How to Treat Uterine Prolapse


If your doctor has diagnosed the cause of your sexual pain as uterine prolapse, don’t despair. You were smart to report it to your doctor, and now you can get some help. As many as one in five women past menopause have this condition, but most are too embarrassed to tell their doctors.

The treatment for severe cases is usually a hysterec­tomy to remove the uterus. However, if you have a milder case, your doctor may prescribe hormone replace­ment therapy to increase the blood flow to your vaginal tissues and strengthen the tissues that hold your uterus. If you catch uterine prolapse in the early stages, it’s much easier to combat, and many of the treatments can be done at home. The same measures work for both treatment and prevention.

Uterine Prolapse

  • Keep your weight where it should be. Obesity increases your risk of uterine prolapse. Embark on a healthy weight loss plan if you need to.
  • Get fit. Along with maintaining a healthy weight, exercise regularly to keep all your muscles strong. Walking is the perfect exercise if you’re out of shape. Just 30 minutes each day, or even three times a week to start, will do wonders for your overall fitness.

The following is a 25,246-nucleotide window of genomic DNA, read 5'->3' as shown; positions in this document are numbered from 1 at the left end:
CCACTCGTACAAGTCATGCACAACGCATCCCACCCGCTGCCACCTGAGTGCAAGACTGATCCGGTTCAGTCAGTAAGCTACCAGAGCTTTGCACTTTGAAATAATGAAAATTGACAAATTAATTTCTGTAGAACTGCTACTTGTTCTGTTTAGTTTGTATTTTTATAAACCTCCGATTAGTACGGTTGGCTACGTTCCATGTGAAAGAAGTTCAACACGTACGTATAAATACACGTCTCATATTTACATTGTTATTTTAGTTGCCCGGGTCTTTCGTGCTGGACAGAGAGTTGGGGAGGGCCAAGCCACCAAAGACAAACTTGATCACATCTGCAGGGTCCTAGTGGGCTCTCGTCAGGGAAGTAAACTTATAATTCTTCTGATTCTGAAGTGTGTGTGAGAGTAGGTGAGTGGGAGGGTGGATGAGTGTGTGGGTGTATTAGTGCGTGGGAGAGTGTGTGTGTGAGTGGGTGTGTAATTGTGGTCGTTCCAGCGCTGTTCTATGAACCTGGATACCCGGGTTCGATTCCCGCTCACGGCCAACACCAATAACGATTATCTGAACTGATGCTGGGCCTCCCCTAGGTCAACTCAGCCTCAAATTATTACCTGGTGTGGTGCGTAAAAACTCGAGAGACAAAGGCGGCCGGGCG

• Eat for good health. Good nutrition affects every part of your body, including your reproductive organs, so be sure you get all the nutrients your body needs. It’s especially important to get lots of fiber in your diet so you can avoid consti­pation, a condition that aggravates uterine pro­lapse. Plenty of fresh fruits, fresh vegetables, and whole grain products in your diet should do the trick.
  • Kick it with Kegels. Kegel exercises, also known as pelvic floor exercises, increase the tone of the muscles that hold your uterus in place. To feel the muscles you want to exercise, try stopping your urine stream and then restarting it. These are the muscles you want to use. Once you learn how these muscles feel, contract and relax them for a count of six. Do this several times a day for at least two to three months to get results. This exercise will also help treat and prevent inconti­nence.
  • Put in a pessary. This device, prescribed by your doctor, is inserted like a diaphragm into your vagina. It can help hold your uterus in place so it doesn’t slip farther down.

Over time, the physical strains of childbirth, chronic coughing, and chronic constipation can cause uterine prolapse. So can a job where you do a lot of heavy lifting. But weight problems and lack of exercise are the biggest risk factors. Whatever the cause, catch and treat uterine prolapse as early as you can. Overcoming this problem can improve not only your personal comfort and health, but your sexual enjoyment as well.

Keep the home fires burning

If you have no symptoms other than genital pain, your problem could be a simple one. Dyspareunia is the term for pain during intercourse. If such pain affects one half of a couple, it affects you both, and it may take working together to solve your common problem. Just understand­ing the situation and some of its causes can go a long way toward finding a solution.